Being a GP is a huge privilege and with this comes a great responsibility. Not only for my patients, but for myself. Stories of burnt out doctors are in the news with a regularity that is deeply upsetting.
And don’t even get me started on the suicide risk of doctors.
So I believe that thinking about number one is not a selfish act – in fact, this is one of the best ways that I can ensure that I am present for my patients.
What am I talking about?
Of course, being the Female Money Doctor, I am talking about MONEY!
When money becomes a problem in anyone’s life, it affects every aspect of it. It has actually been proven that lack of money reduces IQ. This is purely because when someone is living on a knife edge, they literally cannot think of anything else properly.
Lack of money makes our problems harder to solve and restricts what we are able to do.
So if you happen to be a doctor (or any professional quite frankly) in debt, your decision making may be impaired. Now I’m not saying that this means you are dangerous at work – absolutely not. I’m talking about the more subtle issues that go on.
Let me use myself as an example.
My Debt Mistake
I have carried a lot of debt since medical school. Taking on a huge student loan to get my through university made taking on more debt easier to do. I was already in debt, so why not add more.
It’s like being on a diet, having a slip-up and then thinking “what the hell” and eating badly for the rest of the day. Except my “day” lasted 10 years!!!
It was a slow process – debt was creeping up around me and I barely noticed.
At my lowest point, I thought I would miss mortgage payments because I could no longer afford to keep up with myself.
In order to get through it, I worked like a woman possessed. Sometimes I would work 7 days a week to make ends meet. Luckily for me, I was able to persuade a bank to consolidate my (rather large pile of) debt, and this reduced my monthly outgoings by slashing my payments down by 50%.
It increased the length of time that I would be paying off the debt, but suddenly I had room to breathe.
With the extra money, I was able to build up an emergency fund, have fun, AND pay all my usual household bills. I am now slowly paying down my debt, and officially it’ll be done in 4 years, but I want to do it in 2.
Living On The Edge
When I had a lot of outgoings, I was living on a knife-edge. A gust of wind in the form of a significant financial stressor would have blown me down like a house of cards. My money situation was all I could think about. Not patients. Yes I believe myself to be a safe doctor, but I’d be lying if I said that I was doing all those shifts for the patients. I worked tired all the time and didn’t see my family (which still has a lasting impact even to this day). I resented every extra shift, every weekend, and every late night.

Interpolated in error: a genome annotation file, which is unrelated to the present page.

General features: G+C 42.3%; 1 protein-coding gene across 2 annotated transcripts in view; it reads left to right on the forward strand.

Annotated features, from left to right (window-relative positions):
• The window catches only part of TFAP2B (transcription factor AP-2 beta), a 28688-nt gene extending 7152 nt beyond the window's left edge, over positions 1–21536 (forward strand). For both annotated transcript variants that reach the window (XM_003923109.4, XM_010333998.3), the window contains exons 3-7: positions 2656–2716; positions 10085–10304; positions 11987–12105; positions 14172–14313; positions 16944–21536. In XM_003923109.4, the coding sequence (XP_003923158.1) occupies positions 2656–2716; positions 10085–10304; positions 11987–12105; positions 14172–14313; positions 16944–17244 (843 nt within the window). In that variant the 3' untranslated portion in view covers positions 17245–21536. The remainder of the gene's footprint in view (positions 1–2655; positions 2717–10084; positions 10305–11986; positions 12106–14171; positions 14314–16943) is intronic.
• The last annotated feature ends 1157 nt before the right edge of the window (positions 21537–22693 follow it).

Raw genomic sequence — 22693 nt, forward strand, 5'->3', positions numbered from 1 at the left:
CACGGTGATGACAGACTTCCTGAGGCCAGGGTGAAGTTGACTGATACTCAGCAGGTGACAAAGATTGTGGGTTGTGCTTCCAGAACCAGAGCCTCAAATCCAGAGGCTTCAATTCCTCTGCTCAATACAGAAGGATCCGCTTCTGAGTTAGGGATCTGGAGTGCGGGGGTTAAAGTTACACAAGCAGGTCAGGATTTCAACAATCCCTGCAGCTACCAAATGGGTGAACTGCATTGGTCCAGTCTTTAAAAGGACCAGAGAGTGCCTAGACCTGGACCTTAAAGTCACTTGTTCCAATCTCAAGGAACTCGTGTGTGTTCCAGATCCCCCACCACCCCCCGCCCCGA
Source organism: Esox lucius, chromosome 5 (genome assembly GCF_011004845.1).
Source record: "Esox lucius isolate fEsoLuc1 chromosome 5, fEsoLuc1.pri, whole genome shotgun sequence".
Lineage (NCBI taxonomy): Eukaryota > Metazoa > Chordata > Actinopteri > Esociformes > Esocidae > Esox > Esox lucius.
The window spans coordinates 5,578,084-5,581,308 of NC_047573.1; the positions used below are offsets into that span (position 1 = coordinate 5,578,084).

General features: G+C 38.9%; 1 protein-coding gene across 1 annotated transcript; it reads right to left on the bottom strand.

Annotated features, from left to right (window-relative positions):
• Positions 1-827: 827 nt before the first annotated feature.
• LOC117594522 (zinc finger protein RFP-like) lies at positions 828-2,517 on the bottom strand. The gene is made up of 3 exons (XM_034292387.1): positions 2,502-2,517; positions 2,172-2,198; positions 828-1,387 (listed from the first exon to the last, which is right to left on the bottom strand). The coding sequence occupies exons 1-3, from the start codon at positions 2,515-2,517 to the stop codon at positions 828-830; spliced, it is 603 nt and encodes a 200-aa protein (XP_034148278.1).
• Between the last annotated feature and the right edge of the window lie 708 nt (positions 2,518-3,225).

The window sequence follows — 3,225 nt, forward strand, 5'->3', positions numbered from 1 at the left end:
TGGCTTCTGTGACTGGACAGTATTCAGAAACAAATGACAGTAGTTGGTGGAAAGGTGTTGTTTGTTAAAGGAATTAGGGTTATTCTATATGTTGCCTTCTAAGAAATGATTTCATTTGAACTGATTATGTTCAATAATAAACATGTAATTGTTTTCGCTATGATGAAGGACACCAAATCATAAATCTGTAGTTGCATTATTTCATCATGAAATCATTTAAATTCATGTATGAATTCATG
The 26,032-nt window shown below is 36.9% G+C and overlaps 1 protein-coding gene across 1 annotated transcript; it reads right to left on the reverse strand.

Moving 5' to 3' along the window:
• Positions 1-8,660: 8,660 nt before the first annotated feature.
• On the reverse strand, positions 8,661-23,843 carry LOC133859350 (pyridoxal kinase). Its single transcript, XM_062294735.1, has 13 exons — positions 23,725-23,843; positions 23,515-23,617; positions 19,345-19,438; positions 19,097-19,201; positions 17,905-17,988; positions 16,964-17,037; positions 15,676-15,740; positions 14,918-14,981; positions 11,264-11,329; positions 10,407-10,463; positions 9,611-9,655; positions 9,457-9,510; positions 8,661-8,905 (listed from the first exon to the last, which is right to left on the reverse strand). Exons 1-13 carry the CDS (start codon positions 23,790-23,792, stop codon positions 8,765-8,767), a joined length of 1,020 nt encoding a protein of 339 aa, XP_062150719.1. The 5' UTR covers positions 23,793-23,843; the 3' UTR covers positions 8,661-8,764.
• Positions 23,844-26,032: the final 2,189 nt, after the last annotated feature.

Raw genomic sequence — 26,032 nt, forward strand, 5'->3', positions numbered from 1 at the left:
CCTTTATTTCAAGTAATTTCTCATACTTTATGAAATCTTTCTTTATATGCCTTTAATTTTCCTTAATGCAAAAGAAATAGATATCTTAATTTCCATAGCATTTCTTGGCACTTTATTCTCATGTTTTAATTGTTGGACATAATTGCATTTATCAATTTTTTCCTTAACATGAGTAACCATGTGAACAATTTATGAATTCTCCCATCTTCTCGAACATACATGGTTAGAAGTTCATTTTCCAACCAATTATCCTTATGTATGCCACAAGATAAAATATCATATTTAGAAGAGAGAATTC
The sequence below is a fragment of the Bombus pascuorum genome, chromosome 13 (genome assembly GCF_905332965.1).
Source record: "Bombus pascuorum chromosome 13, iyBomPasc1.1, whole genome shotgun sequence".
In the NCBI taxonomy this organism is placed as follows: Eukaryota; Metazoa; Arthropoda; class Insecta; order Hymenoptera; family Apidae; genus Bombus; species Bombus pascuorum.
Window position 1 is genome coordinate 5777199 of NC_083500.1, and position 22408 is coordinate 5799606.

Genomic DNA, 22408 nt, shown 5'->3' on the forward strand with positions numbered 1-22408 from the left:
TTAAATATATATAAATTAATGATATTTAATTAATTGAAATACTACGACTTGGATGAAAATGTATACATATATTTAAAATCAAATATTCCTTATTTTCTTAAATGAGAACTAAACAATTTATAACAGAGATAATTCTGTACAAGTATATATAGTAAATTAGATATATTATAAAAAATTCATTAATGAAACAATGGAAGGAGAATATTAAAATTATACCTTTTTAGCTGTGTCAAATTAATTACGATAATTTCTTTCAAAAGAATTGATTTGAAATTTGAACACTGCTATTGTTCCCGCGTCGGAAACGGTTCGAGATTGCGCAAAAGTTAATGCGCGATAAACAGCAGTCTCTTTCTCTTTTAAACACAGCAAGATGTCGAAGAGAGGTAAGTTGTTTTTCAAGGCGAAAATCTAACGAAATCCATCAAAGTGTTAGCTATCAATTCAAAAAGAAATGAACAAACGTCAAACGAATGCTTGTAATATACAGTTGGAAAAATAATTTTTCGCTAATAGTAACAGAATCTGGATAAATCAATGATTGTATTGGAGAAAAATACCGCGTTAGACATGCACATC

In short, I was miserable and burnt out.
This is what being in debt does. It robs us of our time, our freedom, our social lives, our family, our health and our brain-power! How can we be fully present with all the money stress going on in the background?
Something I noticed when I paid off significant portions of debt was that I actually started to enjoy work again. I no longer needed to work quite so many hours and this gave me more free time.
And it doesn’t have to be debt that’s the problem! The same applies with lifestyle creep.
Don’t Be A Creep
I was having a discussion the other day with a fellow GP trainee. She asked me what I thought about private school for her primary school age children. She wasn’t the first one to have asked this question.
“How long do you want to be working ridiculous hours for, and how much are you willing to sacrifice in order to send your child through private school?”
I have seen so many doctors do this, only to then trap themselves into a lifestyle they cannot afford unless they work all the time.
Large houses (with a mortgage), big cars (on finance) and private schools (that cost more than the average UK medical school). All of these things require significant monthly salaries. How many hours do you want to work? For how long?
But thankfully there is another way.
The FIRE movement comes to the UK
I recently had the opportunity to meet with a group of very interesting American physicians who had one focus on their mind – to teach financial independence to the masses in America.
FIRE stands for Financial Independence, Retire Early. It is a movement that has been gaining speed in America, and is now in the UK too. Essentially, the aim of FIRE is to get to a stage financially where if you chose to, you could give up work and no longer need to do anything active to bring in money every month to live.
Is this the holy grail?
For many people in a career they have worked hard for, the idea of giving up is difficult to imagine – myself included. Being a doctor, with the sacrifice it took to get to this stage, has become so deeply embedded into my personality that it’s hard to imagine doing anything else, let alone stop working altogether.